Friday, November 25, 2011

Review: The Underwear Dare

by the Nardini Sisters
Sorelle Publishing (February 2011)
Ages 8-12

Caution: Adults are not likely to be charmed by The Underwear Dare, with its heavy doses of gross out humor and bully vs nerd well trod trope; however, this adult found herself laughing in spite of herself, and there's no doubt kids will be entertained as two step brothers square off in a series of dares that has them each doing the unthinkable—acting in ways they each want each other to behave.

The story starts off with painfully tired stereotypes—nerdy Josh suffers from his stepbrother Eddie's cruel pranks. They share a room. They fight. The situation seems unchangeable, until Josh's dad announces that he's turning the attic into a bedroom. The catch: the boys have to decide, without fighting, who gets the coveted room. Thus, the dares. Each boy has a week to complete his dare. If they both complete their dares by Friday, they move into a new dare the following week and the week after that, culminating in the ultimate dare: the first one to run through the cafeteria during lunchtime wins.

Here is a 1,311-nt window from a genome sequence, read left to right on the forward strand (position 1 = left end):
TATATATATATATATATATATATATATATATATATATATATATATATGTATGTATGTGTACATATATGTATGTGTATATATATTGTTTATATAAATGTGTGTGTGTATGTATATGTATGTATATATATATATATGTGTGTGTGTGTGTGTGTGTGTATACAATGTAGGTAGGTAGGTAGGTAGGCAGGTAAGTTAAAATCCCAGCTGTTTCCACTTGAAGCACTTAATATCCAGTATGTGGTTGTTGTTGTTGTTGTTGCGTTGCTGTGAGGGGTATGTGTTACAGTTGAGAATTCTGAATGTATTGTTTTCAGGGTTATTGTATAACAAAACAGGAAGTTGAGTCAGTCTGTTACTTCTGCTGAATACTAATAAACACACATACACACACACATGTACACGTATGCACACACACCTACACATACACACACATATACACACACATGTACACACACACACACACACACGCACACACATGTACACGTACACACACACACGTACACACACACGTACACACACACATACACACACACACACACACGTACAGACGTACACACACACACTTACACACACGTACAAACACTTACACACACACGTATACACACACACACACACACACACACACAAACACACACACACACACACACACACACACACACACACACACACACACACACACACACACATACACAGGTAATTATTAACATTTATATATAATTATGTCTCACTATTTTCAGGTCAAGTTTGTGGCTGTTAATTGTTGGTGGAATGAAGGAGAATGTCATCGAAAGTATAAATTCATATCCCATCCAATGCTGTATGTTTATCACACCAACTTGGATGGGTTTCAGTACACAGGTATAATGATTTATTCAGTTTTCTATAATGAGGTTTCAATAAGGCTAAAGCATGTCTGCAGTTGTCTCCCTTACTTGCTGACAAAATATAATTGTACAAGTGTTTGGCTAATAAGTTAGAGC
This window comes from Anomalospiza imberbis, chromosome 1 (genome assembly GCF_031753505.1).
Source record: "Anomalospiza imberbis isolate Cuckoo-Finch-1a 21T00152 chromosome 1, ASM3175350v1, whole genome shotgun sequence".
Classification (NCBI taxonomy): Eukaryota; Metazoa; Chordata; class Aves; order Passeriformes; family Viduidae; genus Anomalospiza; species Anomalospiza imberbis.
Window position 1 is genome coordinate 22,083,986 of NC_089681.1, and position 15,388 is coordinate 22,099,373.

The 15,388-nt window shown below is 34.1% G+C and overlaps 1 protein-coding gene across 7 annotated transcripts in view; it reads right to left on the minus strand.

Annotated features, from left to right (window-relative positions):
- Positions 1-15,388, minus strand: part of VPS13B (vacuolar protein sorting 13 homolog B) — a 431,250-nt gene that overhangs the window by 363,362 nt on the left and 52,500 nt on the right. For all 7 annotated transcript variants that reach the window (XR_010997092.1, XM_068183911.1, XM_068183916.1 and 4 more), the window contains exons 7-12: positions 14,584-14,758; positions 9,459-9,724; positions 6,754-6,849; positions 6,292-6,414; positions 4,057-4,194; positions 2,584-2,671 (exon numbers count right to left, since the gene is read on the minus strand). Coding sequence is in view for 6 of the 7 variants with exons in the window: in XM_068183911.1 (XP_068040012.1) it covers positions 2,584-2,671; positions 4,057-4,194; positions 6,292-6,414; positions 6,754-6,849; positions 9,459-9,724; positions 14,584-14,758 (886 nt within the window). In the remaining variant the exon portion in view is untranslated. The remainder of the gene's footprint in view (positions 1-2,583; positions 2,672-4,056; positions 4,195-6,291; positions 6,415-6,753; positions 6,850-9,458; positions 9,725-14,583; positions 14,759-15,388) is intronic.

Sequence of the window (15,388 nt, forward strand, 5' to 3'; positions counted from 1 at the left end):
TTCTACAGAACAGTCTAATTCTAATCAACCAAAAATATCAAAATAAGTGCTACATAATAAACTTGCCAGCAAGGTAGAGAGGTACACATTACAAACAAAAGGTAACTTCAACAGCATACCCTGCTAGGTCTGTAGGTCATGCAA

Josh dares Eddie to stop bullying kids (i.e., taking protection money) and to do something nice for everyone he's been mean to. And Eddie dares Josh to produce an earsplitting belch in class. Both are challenging enough to turn the first week into a fun drama of failures and mishaps, resulting in both of them being brought in for weekly sessions with an earnest school counselor.

As the dares progress, tidbits emerge that shed light on Eddie's behavior and the boys' relationship slowly transforms. The Nardini Sisters do a really nice job of not being preachy. Instead, Josh's insights are lightly tossed and always secondary to his main occupation: winning the dare by being more disgusting than his step brother. The ending is perfect and well earned.

My only real quibble is with the typesetting (of all things). Funny that I would even notice this, but it's off just enough to have distracted me in the beginning, especially the large first line indentations. The story and writing grabbed me soon enough to get past that, though. It's such a fun read, with surprisingly touching revelations, I'd definitely recommend this one to reluctant readers, especially those who love to be grossed out.

Source: Review copy provided by the publisher.

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